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Saturday, February 24th, 2007
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The Voice of Matthew (The Voice Series)

by Lauren Winner

He Who Has Ears to Hear, Let Him Hear

A review by Chris Faatz

Let's face it: the Bible can be a difficult book to approach, unless you're raised or grow into a tradition that embraces it. There are accessible translations, but for the progressive, thinking person who wants to explore the moral and spiritual importance of scripture, it's often difficult to get started. The text is often dry, the stories often contradict one another, and the moral teachings at times can seem to fluctuate radically from book to book.

Now, a small group of people who are involved in the controversial Emergent Church movement have begun working on their own Bible version. The Emergent Church is a group of mostly younger evangelicals, influenced by post-modernism, who are raising significant questions within their movement about some of the verities that have defined evangelical faith. They're discussing such taboo issues as sexuality, the role of women, and the place of social action in a world unraveling at the seams. And, they're doing so without claiming any a priori answers.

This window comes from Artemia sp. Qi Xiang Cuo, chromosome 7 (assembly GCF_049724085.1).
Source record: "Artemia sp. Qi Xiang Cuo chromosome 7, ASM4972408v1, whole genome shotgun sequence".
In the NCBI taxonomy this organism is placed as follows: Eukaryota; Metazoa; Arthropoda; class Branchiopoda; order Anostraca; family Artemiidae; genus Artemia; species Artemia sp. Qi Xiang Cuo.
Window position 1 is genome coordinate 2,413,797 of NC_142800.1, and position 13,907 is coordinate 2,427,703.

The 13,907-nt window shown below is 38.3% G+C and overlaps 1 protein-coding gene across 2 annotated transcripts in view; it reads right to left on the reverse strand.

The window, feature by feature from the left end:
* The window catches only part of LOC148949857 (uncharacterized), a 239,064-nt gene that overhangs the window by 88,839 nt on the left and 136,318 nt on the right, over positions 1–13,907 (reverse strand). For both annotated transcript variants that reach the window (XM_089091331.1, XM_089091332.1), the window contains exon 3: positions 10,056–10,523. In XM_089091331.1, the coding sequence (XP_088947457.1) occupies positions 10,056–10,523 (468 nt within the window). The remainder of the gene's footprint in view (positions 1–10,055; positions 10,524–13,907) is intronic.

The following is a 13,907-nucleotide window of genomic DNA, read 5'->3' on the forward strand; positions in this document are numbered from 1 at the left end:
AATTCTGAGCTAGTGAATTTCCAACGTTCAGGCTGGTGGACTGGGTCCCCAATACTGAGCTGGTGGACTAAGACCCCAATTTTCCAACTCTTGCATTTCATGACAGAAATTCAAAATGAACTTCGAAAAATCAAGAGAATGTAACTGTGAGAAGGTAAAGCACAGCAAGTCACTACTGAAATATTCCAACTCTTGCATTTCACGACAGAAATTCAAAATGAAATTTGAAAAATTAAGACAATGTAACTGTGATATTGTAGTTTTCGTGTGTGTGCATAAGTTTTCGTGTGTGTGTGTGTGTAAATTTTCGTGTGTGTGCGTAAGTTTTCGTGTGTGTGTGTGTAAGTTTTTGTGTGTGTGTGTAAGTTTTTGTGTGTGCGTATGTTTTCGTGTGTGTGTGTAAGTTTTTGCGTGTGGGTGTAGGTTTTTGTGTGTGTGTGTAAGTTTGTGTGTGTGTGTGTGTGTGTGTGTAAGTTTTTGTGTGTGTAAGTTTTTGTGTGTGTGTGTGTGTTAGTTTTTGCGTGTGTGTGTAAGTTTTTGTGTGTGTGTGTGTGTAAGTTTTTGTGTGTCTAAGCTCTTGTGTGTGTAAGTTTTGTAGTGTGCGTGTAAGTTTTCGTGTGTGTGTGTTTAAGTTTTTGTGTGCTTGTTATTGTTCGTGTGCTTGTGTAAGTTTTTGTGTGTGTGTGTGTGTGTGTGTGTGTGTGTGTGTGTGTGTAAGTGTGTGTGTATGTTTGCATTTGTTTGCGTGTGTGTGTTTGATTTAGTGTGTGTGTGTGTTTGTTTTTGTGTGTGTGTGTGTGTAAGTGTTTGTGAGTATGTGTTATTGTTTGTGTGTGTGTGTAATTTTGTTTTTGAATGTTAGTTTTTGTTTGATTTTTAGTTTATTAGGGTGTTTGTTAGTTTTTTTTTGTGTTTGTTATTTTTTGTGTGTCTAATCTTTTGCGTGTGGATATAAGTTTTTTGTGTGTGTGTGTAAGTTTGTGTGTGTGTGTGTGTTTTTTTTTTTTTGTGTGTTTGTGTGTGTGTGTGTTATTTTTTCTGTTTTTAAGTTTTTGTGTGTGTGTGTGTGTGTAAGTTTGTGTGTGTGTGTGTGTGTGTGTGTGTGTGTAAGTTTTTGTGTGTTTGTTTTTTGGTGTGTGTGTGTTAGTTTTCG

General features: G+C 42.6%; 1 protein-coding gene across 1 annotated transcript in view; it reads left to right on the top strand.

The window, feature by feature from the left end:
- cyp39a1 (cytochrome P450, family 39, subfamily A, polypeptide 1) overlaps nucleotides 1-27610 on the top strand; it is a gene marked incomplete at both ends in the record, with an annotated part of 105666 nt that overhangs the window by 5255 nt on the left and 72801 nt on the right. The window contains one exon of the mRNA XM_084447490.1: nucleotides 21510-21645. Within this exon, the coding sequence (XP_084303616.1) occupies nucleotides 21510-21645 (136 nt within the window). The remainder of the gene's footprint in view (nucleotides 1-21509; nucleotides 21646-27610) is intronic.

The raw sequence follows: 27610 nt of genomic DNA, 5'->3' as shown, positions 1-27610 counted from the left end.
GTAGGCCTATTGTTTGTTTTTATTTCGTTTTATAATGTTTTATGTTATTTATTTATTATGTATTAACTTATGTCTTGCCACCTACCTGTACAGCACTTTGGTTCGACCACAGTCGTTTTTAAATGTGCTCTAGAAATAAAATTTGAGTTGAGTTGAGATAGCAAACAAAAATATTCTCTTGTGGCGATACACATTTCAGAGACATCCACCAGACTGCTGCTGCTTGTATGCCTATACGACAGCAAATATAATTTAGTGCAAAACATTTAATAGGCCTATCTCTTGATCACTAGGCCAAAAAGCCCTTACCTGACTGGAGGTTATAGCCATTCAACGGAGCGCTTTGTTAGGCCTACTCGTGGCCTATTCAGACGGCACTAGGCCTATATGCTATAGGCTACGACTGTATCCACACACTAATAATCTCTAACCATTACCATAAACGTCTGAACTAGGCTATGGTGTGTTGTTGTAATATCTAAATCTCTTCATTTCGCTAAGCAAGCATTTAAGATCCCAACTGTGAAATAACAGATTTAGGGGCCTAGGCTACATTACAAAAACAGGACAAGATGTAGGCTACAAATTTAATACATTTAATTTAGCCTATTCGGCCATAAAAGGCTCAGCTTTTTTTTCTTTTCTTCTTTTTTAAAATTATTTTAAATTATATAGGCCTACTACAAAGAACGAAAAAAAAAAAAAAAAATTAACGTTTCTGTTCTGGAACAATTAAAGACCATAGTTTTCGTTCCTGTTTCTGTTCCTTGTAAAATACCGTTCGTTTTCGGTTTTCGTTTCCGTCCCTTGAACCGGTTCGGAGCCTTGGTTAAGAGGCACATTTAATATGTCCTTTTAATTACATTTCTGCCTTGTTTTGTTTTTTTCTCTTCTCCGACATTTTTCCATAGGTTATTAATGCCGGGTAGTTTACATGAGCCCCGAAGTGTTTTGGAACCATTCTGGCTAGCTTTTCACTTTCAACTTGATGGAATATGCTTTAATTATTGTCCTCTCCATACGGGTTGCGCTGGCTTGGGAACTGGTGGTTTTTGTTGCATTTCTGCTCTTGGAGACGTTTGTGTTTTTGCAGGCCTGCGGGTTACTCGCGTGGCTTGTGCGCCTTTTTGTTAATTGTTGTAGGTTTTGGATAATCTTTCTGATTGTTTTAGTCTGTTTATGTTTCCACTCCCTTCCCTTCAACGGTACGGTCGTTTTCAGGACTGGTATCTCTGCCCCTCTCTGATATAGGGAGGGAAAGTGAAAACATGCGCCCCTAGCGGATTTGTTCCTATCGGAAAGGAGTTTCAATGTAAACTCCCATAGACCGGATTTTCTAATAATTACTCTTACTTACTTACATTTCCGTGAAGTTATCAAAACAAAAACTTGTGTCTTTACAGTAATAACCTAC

Specifically, it's the New Testament that they're working with at this point, and the thing that sets it apart is that each book is being retold in a fresh, new paraphrase by a noted artist, writer, or musician in the progressive wing of the evangelical world. Their project is called "The Voice," and there are three books so far available. The first to come out was The Dust off Their Feet: Lessons from the First Church by Chris Seay, Brian McLaren, and Friends. This is a retelling of the Book of Acts. The second book is The Last Eyewitness: The Final Week, by Seay and David Capes, which tells the story of Jesus' last week as depicted in the Gospel of John. The third book, which has just become available, is the wonderful The Voice of Matthew by Lauren Winner, a convert from Judaism, multiple book author, and a lecturer at Duke Divinity School.